26 May 2022


High Court upholds costs judge’s decision to refuse points of dispute addition

Mrs Justice Foster agrees with Master Campbell that paying party was “simply too late” as it had notice of issue a year earlier

The decision of a costs judge to refuse a paying party permission to amend its points of dispute (PoDs) because it had known about the issue it wanted to raise for more than a year has been upheld by the High Court.

Mrs Justice Foster, sitting with Master Whalan as assessor, said it was a “simple” case where the advisers to the paying party had “overlooked the striking detail” about the conditional fee agreement (CFA) the receiving party’s solicitors were working under.

Celtic Bioenergy Ltd v Knowles Ltd [2022] EWHC 1223 (QB) concerned a long-running construction dispute in which the claimant was successful and, in 2017, awarded costs of £168,000.

In January 2019, as part of an ultimately unsuccessful application for indemnity costs, the claimant’s solicitors outlined certain details of their retainer, including that it was a discounted CFA. They explained that it provided for 'success' in the event that “the client receives from the opposing party the sum of or a sum in excess of £250,000 in payment in aggregate of the costs incurred or to be incurred by the client”.

In July 2019, the claimant served a (late) notice of commencement and a bill of costs. The bill narrative referred to the fact of the CFA but did not repeat the detail that had been revealed in January.

On 6 September, the defendant filed “holding” PoDs, to which the claimant replied on 25 September. Two days later, the defendant served “detailed” PoDs, which made no mention of any point arising under the CFA. In October, the claimant requested a detailed assessment hearing, which was set down for February 2020.

A month before the hearing, the defendant served a further document entitled ‘supplementary points of dispute’, which raised a new point centred on the CFA. It queried whether the indemnity principle had been complied with, questioning what the defendant said was the apparent circularity of the definition of success in the CFA.

At the detailed assessment before Master Campbell, the claimant submitted that the operative PoDs were the first to be served and objected to the second and third iterations. The master ruled that the second PoDs, but not the third, should be admitted.

He said: “The points which weigh with me are that as long ago as January 2019 the defendant was put on enquiry as to the nature of the funding arrangement between the receiving party and its solicitors, but it took a whole year for that to gravitate into a supplemental point of dispute. There was then a second bite of the cherry when that point could have been taken which was when the bill was served, which states plainly in terms that there was a conditional fee agreement.”

It was, Master Campbell concluded, “simply too late”. He went on: “The point was there for the taking months ago. To raise it within a few weeks or less than a month of the hearing, with no application being made before today when it was clear that the claimant was objecting, and giving, in my view, the receiving party inadequate notice of it, inevitably will require today's hearing to be adjourned. That is not in my view a just outcome. Therefore for those reasons the application fails.”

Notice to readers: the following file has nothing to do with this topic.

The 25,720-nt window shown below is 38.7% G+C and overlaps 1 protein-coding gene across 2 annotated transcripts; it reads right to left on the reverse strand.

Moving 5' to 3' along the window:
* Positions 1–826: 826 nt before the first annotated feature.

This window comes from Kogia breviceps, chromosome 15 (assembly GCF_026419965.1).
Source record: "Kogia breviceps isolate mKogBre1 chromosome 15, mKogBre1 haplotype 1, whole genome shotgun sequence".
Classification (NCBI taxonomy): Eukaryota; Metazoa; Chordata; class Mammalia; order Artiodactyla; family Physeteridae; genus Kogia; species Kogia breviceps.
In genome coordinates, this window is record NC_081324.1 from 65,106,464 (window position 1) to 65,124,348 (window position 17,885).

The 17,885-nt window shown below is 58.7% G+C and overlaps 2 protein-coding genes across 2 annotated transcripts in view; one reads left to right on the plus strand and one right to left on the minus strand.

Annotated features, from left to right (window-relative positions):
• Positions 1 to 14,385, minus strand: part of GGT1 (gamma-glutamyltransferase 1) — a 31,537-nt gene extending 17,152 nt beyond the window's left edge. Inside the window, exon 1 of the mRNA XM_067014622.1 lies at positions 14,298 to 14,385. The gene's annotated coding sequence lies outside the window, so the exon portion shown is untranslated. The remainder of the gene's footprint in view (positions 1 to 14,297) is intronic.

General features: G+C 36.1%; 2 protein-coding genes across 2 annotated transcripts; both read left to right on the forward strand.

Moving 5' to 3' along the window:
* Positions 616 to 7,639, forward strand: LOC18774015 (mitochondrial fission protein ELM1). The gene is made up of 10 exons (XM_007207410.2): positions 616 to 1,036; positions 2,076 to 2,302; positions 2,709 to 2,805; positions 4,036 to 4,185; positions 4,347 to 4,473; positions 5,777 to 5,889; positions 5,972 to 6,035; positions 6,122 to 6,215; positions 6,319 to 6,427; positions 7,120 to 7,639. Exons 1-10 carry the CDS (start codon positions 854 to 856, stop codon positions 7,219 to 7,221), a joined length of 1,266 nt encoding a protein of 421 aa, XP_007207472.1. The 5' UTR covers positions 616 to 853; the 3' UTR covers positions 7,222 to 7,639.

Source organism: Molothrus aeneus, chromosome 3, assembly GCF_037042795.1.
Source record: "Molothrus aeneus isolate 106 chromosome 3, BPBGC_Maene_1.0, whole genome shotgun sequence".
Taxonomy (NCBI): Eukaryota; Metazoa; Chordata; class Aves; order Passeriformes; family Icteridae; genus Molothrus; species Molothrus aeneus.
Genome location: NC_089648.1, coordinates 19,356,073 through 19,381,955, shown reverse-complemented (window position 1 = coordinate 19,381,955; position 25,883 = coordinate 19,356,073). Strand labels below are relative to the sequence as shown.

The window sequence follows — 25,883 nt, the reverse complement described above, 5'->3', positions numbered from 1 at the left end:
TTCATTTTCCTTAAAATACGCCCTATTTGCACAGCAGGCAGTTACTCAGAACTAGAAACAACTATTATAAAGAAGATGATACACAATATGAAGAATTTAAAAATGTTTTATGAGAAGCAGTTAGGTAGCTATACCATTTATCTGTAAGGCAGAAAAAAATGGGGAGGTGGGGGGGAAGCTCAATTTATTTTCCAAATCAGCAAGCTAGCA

Foster J found no reason to overturn the decision. The master considered all the arguments raised “and his decision evinces no error of principle nor mistake that could found a successful appeal”.

She said: “I do not accept, as was sought to be said at one point by the paying party that there is a presumption under the rules that documents will be accepted, no matter how late nor how many new points they raise. The rules, understandably, give a wide discretion to the costs judge to decide, in all the circumstances of the case, whether it is in furtherance of the overriding objective, namely, to decide cases justly, that the particular document ought to be received.

“It cannot be gainsaid that there will come a time when it is using the words of the master, ‘just too late’. It cannot be characterised as perverse or otherwise unlawful for the master to have come to that conclusion in this case for the reasons he gave in his judgment.”

Foster J concluded that the case was “in essence a simple one”. She said: “The advisers to the paying party overlooked the striking detail contained in the January 2019 communication – which itself referred to costs. It had been presented in a long-running dispute between the parties, many strands of which were concerned with the payment of costs, and it cannot possibly be said the material was in some way obscurely presented, concealed or unavailable.

“It is nothing to the point that the narrative information did not descend to detail many months later. As the exchanges with the master reveal, it was put to the paying party that it was always open to them to raise a point on it if they wished, since the CFA was mentioned in the narrative.”

The judge acknowledged that the possible circularity of the CFA might be a point of “some depth and interest”, but this was only one element in the balance – it did not “compel an adjournment and mandate the opportunity to argue the point on another day”.

Foster J said Master Whalan agreed with her reasoning and conclusion.

Andrew Lyons (instructed by DAC Beachcroft) for the claimant. Dr Mark Friston (instructed by Isca Legal) for the defendant